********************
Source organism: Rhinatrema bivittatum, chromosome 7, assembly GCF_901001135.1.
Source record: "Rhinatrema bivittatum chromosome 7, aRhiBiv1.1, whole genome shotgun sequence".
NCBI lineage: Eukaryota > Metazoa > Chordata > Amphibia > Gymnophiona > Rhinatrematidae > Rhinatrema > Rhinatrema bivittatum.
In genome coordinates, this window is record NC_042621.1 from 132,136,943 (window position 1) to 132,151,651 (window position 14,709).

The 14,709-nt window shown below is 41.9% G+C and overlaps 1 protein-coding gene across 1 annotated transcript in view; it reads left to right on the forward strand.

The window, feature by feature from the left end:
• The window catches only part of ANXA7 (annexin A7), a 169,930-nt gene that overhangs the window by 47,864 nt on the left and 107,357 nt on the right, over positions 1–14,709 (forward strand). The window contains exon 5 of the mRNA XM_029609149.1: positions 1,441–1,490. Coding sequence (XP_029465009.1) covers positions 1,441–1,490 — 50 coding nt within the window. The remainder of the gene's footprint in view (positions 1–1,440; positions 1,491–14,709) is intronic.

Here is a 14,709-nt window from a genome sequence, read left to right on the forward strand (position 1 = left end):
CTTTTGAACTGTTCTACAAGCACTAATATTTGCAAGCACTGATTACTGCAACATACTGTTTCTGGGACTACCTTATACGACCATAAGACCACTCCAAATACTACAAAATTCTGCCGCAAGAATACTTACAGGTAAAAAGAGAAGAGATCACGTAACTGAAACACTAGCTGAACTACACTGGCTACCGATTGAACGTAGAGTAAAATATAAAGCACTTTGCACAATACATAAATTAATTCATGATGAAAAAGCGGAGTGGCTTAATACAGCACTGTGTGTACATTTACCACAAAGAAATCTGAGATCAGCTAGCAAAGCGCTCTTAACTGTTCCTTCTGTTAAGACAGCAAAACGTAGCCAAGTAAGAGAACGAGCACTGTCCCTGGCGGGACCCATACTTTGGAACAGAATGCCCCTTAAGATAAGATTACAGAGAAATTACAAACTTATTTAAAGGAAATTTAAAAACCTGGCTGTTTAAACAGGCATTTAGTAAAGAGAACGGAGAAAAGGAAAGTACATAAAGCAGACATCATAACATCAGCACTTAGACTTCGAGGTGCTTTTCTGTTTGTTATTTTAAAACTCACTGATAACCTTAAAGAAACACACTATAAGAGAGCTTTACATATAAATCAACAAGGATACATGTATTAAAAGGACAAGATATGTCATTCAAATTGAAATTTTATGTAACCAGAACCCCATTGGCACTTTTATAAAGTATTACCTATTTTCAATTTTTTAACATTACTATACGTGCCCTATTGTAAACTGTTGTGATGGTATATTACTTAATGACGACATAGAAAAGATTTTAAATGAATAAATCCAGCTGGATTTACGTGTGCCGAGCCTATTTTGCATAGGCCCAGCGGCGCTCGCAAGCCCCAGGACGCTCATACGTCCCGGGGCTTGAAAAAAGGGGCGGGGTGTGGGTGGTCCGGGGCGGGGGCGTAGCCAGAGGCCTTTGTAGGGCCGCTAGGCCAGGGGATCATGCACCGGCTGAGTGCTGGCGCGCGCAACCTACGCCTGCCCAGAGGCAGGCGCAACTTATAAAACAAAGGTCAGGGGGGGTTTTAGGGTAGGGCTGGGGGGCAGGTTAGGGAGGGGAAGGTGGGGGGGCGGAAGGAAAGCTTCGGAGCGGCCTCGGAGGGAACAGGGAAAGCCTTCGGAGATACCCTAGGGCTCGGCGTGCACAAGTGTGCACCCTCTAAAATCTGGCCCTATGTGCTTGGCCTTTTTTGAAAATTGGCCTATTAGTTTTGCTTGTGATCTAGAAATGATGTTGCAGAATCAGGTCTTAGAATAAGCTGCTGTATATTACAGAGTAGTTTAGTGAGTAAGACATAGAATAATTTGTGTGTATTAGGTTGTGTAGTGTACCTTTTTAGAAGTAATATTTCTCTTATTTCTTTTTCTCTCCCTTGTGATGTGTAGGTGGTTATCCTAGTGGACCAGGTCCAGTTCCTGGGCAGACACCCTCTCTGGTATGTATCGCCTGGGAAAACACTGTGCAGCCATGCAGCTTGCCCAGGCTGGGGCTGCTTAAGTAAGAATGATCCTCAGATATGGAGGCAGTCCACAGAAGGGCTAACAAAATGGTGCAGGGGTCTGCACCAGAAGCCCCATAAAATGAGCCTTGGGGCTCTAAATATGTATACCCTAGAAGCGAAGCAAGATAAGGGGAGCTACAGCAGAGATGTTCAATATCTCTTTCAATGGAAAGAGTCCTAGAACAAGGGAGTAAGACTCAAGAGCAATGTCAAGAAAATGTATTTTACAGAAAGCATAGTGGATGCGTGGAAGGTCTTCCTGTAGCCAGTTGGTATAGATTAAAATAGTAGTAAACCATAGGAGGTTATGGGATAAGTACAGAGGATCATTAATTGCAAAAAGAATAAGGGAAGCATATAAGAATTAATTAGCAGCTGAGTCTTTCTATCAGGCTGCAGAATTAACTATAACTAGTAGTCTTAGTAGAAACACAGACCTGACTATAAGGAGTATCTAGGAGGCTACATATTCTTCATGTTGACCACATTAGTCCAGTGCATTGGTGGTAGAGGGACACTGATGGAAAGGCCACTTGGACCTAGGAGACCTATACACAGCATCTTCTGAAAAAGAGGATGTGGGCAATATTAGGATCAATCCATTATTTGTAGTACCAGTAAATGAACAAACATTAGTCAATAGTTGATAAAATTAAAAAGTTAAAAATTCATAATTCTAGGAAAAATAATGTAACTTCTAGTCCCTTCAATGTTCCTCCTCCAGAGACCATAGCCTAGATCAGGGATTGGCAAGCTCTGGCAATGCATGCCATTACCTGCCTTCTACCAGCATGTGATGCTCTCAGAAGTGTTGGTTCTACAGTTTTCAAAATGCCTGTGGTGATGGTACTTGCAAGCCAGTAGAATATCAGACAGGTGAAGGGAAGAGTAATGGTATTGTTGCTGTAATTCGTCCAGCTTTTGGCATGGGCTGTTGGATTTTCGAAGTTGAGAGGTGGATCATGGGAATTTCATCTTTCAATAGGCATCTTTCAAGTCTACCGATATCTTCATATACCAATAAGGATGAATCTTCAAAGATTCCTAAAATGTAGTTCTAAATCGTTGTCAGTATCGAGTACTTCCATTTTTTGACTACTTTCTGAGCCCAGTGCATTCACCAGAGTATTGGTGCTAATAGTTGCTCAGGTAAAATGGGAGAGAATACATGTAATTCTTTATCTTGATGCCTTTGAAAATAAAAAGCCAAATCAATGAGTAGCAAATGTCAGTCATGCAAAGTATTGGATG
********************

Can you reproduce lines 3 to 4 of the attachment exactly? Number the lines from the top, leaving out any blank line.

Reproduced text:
NCBI lineage: Eukaryota > Metazoa > Chordata > Amphibia > Gymnophiona > Rhinatrematidae > Rhinatrema > Rhinatrema bivittatum.
In genome coordinates, this window is record NC_042621.1 from 132,136,943 (window position 1) to 132,151,651 (window position 14,709).